Shapiro and Varian (1998) note that since the marginal cost of information (e.g., software) is extremely low, traditional approaches to selling will not work on the Web. Pricing approaches such as matching the competition or cost-based pricing are recipes for disaster. They recommend that firms that sell information on the Web “set prices according to the value a customer places on the information.”
Smart pricing is a value-based strategy requiring that firms have accurate information about market demand and profit margins on each item sold. Smart pricing is dynamic pricing and means that a firm will not use a fixed price but will adjust prices, even on a daily basis, as market conditions, consumer demand, and product valuations change. Smart prices take into account differences in the costs of serving different segments and also the different valuations of one’s product by different segments. After all, it is highly unlikely that all customers value a product/service exactly the same way. Airlines are the ultimate users of smart pricing. Two hundred people might be on the same flight and each individual might have paid a different fare. Airlines, in order to ensure maximum profits, adjust prices constantly and take into account such things as the sensitivity of business and non-business travelers to price, fares of the competition, and booking activities.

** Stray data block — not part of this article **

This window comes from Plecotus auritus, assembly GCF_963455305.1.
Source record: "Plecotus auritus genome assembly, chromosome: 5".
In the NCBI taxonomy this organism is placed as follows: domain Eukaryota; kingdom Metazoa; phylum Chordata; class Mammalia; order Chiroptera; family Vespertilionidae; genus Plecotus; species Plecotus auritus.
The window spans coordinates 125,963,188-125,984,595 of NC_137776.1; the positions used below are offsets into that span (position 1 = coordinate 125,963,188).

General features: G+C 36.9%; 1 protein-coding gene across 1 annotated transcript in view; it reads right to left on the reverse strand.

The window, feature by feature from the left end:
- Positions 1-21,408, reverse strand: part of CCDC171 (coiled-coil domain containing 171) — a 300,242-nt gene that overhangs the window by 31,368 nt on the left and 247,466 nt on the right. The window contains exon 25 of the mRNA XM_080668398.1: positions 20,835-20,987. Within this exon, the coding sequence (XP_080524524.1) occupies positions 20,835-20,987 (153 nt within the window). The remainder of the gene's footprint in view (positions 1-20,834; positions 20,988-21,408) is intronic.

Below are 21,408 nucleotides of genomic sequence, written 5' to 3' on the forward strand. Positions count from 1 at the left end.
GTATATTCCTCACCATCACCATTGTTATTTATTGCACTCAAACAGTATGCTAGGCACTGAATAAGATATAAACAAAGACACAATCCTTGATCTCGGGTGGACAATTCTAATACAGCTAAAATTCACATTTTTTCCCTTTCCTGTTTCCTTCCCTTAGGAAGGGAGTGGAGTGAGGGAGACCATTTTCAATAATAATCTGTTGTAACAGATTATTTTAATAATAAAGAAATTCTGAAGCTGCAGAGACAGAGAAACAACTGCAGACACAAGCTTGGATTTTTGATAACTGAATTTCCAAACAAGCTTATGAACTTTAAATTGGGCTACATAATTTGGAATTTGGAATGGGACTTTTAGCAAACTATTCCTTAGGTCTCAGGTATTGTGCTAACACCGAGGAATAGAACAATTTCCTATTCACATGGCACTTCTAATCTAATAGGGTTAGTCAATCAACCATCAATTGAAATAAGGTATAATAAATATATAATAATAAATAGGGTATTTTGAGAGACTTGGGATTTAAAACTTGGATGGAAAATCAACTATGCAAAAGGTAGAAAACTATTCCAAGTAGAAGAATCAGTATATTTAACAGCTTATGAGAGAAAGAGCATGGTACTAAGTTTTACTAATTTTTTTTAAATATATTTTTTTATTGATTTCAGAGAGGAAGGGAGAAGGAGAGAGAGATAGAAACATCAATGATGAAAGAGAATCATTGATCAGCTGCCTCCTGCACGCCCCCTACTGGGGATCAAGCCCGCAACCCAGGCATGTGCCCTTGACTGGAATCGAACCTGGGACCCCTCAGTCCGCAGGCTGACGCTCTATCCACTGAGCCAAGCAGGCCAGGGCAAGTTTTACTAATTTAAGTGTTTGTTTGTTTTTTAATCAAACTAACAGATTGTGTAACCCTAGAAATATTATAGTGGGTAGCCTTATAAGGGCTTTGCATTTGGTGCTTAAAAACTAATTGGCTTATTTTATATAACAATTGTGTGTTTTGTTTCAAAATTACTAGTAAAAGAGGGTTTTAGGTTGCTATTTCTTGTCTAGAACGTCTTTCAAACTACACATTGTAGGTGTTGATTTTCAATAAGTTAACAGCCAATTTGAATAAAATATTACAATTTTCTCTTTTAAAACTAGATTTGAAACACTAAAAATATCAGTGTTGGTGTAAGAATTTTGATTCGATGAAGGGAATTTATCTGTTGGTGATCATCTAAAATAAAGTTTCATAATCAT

Smart pricing is becoming extremely crucial for firms as consumers use the Internet not only to make price comparisons but also to determine the seller’s actual costs. The Internet provides consumers with a huge quantity of easily accessible information, much of which is available at no cost. Today, consumers enter automobile dealerships armed with downloaded printouts detailing the dealer’s cost. This problem, referred to as cost transparency, makes it very difficult for sellers to obtain high profit margins.
Businesses too can search the entire world to find the best price for a raw material or component. The days of consumers and businesses paying full prices may be coming to an end. In fact, much business-to-business (B2B) trading is being conducted via Internet exchanges. These electronic exchanges are online marketplaces where buyers and sellers “meet” to buy, sell, and/or exchange goods and services. The appearance of an electronic exchange in one’s industry can totally change the way companies price products.